point is, there’s no data.

The difference between null and ” is much more than just philosophical
IMHO. An empty string is not ‘no data’, not more than 0 is ‘no data’.
A more realistic example would be XML data extraction. To get an element
with a particular id, the OO code would look like:

$country = $doc->GetElementById(‘Poland’);

while a function-based API would yield this syntax:

$country = xml_get_element_by_id($doc, ‘Poland’);

Now say we want to get a list of its child-elements, the OO code looks like:

$cities = $country->GetElementsByTagName(‘city’);

while the non-OO counterpart is:

$cities = xml_get_elements_by_tag_name($country, ‘city’);

If there is no element with the id ‘Poland’, the OO could fail
castatrophically without additional safeguard, while the non-OO version
probably generates an warning (which the users probably will never see)

(snip)

‘would’, ‘could’ etc… Why ‘could’ the OO version ‘fail
castatrophically’ and why ‘would’ the procedural one generate a warning?
this is just plain non-sense. The only correct behaviour *in both cases*
should be to return null, and the caller to check the return value.

If that’s all your case against OO, there is no need to continue this
thread.

Bruno

A(Answer):

Chung Leong wrote:

Uzytkownik "Phil Roberts" <ph*****@HOLYflatnetSHIT.net> napisal w wiadomosci
news:Xn*************************@216.196.97.132…

Nope. Because whenever I start a new site I just re-use the OO
components I developed for the last one. And if a bug gets fixed then
it gets fixed in every site.

If you do OO right first time it leads to LESS coding.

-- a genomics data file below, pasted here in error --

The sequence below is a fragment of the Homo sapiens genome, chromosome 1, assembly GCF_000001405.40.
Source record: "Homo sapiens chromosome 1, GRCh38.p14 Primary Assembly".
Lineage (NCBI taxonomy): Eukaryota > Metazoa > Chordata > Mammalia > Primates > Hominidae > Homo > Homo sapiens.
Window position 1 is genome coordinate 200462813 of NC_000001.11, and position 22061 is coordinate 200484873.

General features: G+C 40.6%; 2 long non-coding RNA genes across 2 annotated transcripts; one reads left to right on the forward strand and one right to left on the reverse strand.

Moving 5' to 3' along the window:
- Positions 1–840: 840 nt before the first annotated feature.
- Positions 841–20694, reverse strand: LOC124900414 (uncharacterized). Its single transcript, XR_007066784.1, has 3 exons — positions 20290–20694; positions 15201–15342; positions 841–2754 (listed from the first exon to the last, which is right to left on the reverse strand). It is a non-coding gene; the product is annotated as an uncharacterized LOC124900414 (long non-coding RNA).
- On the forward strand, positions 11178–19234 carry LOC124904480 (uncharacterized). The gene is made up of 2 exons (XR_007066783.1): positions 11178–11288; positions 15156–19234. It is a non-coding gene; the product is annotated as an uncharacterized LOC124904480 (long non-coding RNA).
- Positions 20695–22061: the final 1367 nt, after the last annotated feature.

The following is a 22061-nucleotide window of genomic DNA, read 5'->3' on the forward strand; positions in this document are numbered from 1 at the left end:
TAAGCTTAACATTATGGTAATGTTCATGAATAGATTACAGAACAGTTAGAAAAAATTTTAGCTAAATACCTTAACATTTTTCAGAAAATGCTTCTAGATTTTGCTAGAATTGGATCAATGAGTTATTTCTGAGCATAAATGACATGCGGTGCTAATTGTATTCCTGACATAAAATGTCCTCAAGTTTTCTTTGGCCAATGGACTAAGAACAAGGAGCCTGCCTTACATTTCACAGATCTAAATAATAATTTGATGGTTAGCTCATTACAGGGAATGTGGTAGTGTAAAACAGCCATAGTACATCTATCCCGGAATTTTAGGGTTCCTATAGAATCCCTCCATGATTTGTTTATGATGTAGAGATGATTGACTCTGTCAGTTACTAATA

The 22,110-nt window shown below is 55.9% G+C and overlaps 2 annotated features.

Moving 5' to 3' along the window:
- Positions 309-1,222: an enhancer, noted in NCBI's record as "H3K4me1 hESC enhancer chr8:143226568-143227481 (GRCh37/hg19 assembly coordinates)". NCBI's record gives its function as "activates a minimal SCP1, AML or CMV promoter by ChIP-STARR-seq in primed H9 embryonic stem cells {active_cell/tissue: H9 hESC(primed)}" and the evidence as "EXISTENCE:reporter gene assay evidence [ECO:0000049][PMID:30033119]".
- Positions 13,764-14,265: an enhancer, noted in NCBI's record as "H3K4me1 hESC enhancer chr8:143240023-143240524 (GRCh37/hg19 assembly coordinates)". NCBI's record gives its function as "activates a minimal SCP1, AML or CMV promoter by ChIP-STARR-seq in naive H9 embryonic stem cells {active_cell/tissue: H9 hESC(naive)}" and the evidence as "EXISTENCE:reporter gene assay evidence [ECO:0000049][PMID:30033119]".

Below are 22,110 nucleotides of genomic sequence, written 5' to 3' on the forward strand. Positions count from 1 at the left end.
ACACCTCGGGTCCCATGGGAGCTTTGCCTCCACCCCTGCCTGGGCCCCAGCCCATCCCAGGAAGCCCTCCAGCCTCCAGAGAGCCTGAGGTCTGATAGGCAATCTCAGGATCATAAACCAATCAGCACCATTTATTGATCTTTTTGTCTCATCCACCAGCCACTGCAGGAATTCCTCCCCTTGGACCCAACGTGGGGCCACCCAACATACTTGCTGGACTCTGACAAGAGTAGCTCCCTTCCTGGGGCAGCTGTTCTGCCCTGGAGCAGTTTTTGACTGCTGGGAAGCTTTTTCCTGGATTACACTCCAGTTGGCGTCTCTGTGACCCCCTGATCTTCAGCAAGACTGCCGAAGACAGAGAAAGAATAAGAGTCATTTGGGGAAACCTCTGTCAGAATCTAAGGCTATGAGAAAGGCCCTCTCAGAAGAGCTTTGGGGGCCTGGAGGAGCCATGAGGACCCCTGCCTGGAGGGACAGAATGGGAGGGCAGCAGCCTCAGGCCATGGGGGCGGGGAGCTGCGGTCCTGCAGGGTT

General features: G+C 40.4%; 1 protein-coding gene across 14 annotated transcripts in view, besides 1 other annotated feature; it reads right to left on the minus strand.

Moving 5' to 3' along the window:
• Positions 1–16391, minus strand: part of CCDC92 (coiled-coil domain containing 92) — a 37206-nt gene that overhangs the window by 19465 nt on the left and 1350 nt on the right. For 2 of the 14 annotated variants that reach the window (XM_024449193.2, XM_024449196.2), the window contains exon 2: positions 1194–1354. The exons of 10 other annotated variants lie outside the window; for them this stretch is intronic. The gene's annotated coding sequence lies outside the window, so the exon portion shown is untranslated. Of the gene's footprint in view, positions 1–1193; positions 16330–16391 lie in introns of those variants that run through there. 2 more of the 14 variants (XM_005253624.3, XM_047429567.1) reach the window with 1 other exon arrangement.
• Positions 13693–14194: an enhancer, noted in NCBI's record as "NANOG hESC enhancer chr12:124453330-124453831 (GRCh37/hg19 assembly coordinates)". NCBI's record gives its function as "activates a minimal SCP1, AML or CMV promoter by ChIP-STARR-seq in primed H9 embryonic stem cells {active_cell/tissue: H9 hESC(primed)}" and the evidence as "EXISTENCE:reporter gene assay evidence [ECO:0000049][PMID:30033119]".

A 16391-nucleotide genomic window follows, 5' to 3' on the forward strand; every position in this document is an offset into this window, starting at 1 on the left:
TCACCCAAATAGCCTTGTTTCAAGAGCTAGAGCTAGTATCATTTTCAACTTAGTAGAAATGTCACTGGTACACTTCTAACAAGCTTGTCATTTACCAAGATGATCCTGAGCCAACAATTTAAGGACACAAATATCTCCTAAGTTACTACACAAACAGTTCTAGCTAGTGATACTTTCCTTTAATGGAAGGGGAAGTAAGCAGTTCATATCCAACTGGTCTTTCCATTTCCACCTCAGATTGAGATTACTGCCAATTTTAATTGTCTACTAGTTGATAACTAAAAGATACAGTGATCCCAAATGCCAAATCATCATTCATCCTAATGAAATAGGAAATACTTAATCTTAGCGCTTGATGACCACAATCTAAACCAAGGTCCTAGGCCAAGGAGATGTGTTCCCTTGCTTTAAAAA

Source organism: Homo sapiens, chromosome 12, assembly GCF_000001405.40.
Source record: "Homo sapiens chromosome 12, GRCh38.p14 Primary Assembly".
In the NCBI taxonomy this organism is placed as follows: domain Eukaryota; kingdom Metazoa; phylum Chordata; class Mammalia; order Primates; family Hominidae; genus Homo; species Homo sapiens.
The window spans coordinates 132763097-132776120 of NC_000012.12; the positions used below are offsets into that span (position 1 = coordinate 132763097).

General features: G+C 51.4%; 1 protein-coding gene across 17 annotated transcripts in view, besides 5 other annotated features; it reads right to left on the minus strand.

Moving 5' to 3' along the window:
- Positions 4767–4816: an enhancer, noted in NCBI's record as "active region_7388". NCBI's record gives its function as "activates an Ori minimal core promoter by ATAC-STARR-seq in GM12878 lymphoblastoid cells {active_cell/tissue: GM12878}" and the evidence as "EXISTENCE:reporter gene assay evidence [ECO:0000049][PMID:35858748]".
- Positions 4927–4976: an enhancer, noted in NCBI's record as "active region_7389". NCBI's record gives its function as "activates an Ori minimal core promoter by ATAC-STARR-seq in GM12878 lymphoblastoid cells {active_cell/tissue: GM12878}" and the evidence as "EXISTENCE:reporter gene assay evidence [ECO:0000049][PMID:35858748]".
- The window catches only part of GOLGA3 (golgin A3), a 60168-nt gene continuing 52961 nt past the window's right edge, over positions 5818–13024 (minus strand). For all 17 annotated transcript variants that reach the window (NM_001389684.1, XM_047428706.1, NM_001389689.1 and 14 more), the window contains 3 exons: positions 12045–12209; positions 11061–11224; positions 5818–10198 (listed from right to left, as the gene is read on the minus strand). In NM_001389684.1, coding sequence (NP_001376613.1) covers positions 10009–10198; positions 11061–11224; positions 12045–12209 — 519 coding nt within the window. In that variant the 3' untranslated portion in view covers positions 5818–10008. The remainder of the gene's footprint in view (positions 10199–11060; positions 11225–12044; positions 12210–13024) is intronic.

I think you described the situation where OO isn’t done right the first
time. If you have to fix bugs in the code…
reusability becomes more a liability. In the course of fixing a bug you
might introduce additional bugs, which then propagate to all your sites.
It’s a possibility that can’t be ruled out, so you have to retest
everything.

And just what better option could the procedural approach provide ?
Again, I’m not question the merit of OO per se. Just recently I’ve finished
writing a beautiful class, polymorphic and all, for generating ISO images in
one project, and am now using it in another with little effort. In a given
situation, for OO to yield the promised benefit of reusability, I think the
following criteria need to be met:

* The problem has to be difficult enough to make reusing worthwhile

Oh, I see… So you’r in favor of rewrinting basic, simple functions
like strlen() for each app ?
* The problem has to be well defined

What ill-defined problem could you hope to solve, whatever the paradigm.
* Solving this problem once means solving it completely–or nearly

This has to do with reusability, not with OO.
Most of the problems you typically meet while building a site just don’t
meet these criteria. They are usually on the low end of the difficulty
scale, with a large range of variations. Just think of the number of ways
you can do a select in SQL. Or how many adjustable variables there are in a
HTML table.

And ? I still fail to understand what this has to do with either OO and
stability. And BTW, you still failed to explain what support PHP offers
for modularity, except OO.

Bruno

A(Answer):

Chung Leong wrote:
(snip)

The problem with OOP in PHP is
that it essentially introduce type back into the language.

Enough said. The case is hopeless…

A(Answer):

> Type conversion can’t take place in the case of null->Length()

since it’s unclear what to convert to.
If you have a polymorphism, it is unclear. If there is only one
implementation of Length we can let the object convert itself to that
type (assuming it can) and then call the method*.